The final paper titled “Internet supervision and parenting in the digital age: The case of Shanghai” echoes the technological advancement and its impact on parenting. In a changing world, and in a society permeated by the Internet and by nearly instantaneous communication, families constantly need to adapt to different and changing ways of parenting. The paper explores the issue of parenting confidence in supervision of children’s Internet use in Shanghai, China. Multiple-regression models are used to identify factors affecting parents’ confidence about their own parenting. The findings suggest that efforts to assist parents should help them review their attitudes towards the Internet. American immigrant adults who attempt suicide”, the authors investigate beliefs, values and norms in the Chinese family culture and examine Chinese cultural influences on attitudes and beliefs about mental health and mental health services in the immigrant context. Paper 3, “Older female survivors of intimate partner violence in the Taiwanese cultural context” examines the needs of older female IPV survivors in another Chinese cultural context. The findings of both studies reflect the importance of family and the influence of Chinese family culture; they make it clear that traditional family beliefs are still highly valued and hold a prominent position in Chinese culture. The authors of these two papers question the efficacy of service-delivery models based on Western cultures, and they call for ethnically sensitive intervention approaches that incorporate cultural premises into developing viable options for service recipients.

Paper 4 is titled “The Macau family-in-transition: the perceived impact of casino employment on family relationships among dealer families”. This paper draws on findings from a qualitative study to explore the impacts of casino employment on family life and family relationships. The family, like other social group, is a product of culture and context, and the specific socio-economic context of Macau poses challenges to dealer families and casino workers in performing their parental role. The paper sheds much-needed light on our understanding of Macau dealer families.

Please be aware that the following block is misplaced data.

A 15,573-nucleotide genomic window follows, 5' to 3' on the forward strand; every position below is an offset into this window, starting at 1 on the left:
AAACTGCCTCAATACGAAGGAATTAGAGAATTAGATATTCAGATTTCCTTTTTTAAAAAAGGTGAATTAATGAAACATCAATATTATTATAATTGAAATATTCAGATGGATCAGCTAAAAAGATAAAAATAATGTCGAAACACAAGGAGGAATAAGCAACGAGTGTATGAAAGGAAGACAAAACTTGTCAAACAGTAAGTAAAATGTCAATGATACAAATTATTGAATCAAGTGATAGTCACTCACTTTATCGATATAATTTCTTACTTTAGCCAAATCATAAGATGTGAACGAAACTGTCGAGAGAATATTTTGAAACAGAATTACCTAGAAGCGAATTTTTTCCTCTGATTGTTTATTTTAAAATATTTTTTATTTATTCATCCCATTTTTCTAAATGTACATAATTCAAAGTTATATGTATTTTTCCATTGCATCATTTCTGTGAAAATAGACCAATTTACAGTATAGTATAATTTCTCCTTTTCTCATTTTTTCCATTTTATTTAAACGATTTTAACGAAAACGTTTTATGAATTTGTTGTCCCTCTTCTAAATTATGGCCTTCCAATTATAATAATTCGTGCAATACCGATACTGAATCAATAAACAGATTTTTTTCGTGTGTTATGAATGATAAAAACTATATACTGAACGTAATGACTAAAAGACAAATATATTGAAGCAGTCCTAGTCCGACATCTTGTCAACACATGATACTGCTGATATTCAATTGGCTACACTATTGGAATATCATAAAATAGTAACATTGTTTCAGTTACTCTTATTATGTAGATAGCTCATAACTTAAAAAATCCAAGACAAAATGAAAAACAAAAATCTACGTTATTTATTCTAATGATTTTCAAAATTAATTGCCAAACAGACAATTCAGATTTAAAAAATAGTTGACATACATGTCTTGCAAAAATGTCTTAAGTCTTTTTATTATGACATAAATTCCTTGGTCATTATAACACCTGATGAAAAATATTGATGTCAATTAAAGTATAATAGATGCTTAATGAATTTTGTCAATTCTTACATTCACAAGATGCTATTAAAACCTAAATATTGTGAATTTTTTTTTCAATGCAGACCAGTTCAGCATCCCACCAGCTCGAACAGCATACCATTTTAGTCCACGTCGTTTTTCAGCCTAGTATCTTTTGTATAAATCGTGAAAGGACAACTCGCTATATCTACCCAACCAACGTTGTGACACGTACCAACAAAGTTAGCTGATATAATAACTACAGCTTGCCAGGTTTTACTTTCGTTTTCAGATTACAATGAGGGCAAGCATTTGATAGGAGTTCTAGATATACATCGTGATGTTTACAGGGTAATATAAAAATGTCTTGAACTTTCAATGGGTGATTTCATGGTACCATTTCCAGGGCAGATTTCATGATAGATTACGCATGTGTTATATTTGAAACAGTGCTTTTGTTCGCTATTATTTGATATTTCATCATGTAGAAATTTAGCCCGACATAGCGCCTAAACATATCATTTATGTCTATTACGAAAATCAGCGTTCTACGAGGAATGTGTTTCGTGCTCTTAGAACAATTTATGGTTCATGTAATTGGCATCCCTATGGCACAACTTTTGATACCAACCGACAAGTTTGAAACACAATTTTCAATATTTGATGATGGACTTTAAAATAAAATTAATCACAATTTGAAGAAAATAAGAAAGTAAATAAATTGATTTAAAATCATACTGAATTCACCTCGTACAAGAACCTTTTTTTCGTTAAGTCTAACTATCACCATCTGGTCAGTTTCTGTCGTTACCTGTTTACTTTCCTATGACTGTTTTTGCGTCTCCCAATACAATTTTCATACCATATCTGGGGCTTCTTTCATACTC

The final three papers in this special issue all address the issue of parenting. Paper 5, “Reflective inquiry on professionals’ view on parents and about parenting”, examines professionals’ views of parents, their attitudes and beliefs about parenting, and the values underpinning their practice. The study’s findings on the theme of parent blaming provide an impetus for professionals to reflect on the attitudes and assumptions they hold, and their impact on parents. The paper calls for reflection on parenting work to recognize the difficulties and challenges faced by contemporary families.

Paper 6, “Reviving parents’ life momentum: A qualitative evaluation of a parent education program adopting an existential approach”, reports the results of a qualitative analysis of the participants’ perceptions of a parent-education program. The findings of this study demonstrate that a program of this nature can make parents aware of the existential dimensions of being a parent and help them understand the significance of creating meaning in their

In fact, family, parenting and gender are vastly contested terms which encompass a range of topics. The seven varied papers recommended for publication in this special issue reflect the considerable attention that we have placed on family, parenting and gender, and also the vision of this special issue. These papers add to the growing body of research and literature, and they provide both food for thought and a platform for discussion.

In the last, I offer both my sincere thanks to the authors who have contributed to this special issue, and my gratitude to those who have participated as blind peer reviewers. Their thoughtful comments and criticisms have certainly improved the quality of each and every paper in this special issue.